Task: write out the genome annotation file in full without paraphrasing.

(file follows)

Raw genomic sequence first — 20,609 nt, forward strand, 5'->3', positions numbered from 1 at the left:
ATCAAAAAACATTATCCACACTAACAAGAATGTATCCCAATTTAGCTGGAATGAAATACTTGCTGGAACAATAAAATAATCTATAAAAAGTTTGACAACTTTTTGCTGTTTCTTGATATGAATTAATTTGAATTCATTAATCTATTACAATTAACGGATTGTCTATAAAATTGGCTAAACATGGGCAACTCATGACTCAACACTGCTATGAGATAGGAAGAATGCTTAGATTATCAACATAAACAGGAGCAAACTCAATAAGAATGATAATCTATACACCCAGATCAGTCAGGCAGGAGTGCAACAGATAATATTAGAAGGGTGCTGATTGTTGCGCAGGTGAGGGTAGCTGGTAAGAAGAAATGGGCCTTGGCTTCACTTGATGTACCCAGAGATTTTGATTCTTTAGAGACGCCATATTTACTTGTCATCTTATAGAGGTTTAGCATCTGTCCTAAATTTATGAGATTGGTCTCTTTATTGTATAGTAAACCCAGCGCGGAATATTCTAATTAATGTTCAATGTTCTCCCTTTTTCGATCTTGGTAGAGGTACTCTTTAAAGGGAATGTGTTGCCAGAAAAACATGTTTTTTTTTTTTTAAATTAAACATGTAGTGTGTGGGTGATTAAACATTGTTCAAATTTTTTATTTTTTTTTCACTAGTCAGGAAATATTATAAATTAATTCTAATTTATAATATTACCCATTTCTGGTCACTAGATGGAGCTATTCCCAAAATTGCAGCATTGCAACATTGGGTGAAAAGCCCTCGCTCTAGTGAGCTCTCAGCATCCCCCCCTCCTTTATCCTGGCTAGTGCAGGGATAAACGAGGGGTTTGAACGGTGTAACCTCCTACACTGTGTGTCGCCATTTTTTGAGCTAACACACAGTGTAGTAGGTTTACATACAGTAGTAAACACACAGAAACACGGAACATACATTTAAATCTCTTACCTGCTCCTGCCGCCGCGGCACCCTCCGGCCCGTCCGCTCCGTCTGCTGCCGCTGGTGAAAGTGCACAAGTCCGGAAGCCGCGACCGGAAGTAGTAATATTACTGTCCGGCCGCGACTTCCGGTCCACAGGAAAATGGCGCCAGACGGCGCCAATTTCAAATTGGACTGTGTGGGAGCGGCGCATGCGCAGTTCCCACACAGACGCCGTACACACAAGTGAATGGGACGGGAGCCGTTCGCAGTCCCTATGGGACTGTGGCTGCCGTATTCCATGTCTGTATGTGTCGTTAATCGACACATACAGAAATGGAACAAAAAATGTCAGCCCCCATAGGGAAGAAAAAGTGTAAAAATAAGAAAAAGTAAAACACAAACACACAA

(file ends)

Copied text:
Raw genomic sequence first — 20,609 nt, forward strand, 5'->3', positions numbered from 1 at the left:
ATCAAAAAACATTATCCACACTAACAAGAATGTATCCCAATTTAGCTGGAATGAAATACTTGCTGGAACAATAAAATAATCTATAAAAAGTTTGACAACTTTTTGCTGTTTCTTGATATGAATTAATTTGAATTCATTAATCTATTACAATTAACGGATTGTCTATAAAATTGGCTAAACATGGGCAACTCATGACTCAACACTGCTATGAGATAGGAAGAATGCTTAGATTATCAACATAAACAGGAGCAAACTCAATAAGAATGATAATCTATACACCCAGATCAGTCAGGCAGGAGTGCAACAGATAATATTAGAAGGGTGCTGATTGTTGCGCAGGTGAGGGTAGCTGGTAAGAAGAAATGGGCCTTGGCTTCACTTGATGTACCCAGAGATTTTGATTCTTTAGAGACGCCATATTTACTTGTCATCTTATAGAGGTTTAGCATCTGTCCTAAATTTATGAGATTGGTCTCTTTATTGTATAGTAAACCCAGCGCGGAATATTCTAATTAATGTTCAATGTTCTCCCTTTTTCGATCTTGGTAGAGGTACTCTTTAAAGGGAATGTGTTGCCAGAAAAACATGTTTTTTTTTTTTTAAATTAAACATGTAGTGTGTGGGTGATTAAACATTGTTCAAATTTTTTATTTTTTTTTCACTAGTCAGGAAATATTATAAATTAATTCTAATTTATAATATTACCCATTTCTGGTCACTAGATGGAGCTATTCCCAAAATTGCAGCATTGCAACATTGGGTGAAAAGCCCTCGCTCTAGTGAGCTCTCAGCATCCCCCCCTCCTTTATCCTGGCTAGTGCAGGGATAAACGAGGGGTTTGAACGGTGTAACCTCCTACACTGTGTGTCGCCATTTTTTGAGCTAACACACAGTGTAGTAGGTTTACATACAGTAGTAAACACACAGAAACACGGAACATACATTTAAATCTCTTACCTGCTCCTGCCGCCGCGGCACCCTCCGGCCCGTCCGCTCCGTCTGCTGCCGCTGGTGAAAGTGCACAAGTCCGGAAGCCGCGACCGGAAGTAGTAATATTACTGTCCGGCCGCGACTTCCGGTCCACAGGAAAATGGCGCCAGACGGCGCCAATTTCAAATTGGACTGTGTGGGAGCGGCGCATGCGCAGTTCCCACACAGACGCCGTACACACAAGTGAATGGGACGGGAGCCGTTCGCAGTCCCTATGGGACTGTGGCTGCCGTATTCCATGTCTGTATGTGTCGTTAATCGACACATACAGAAATGGAACAAAAAATGTCAGCCCCCATAGGGAAGAAAAAGTGTAAAAATAAGAAAAAGTAAAACACAAACACACAA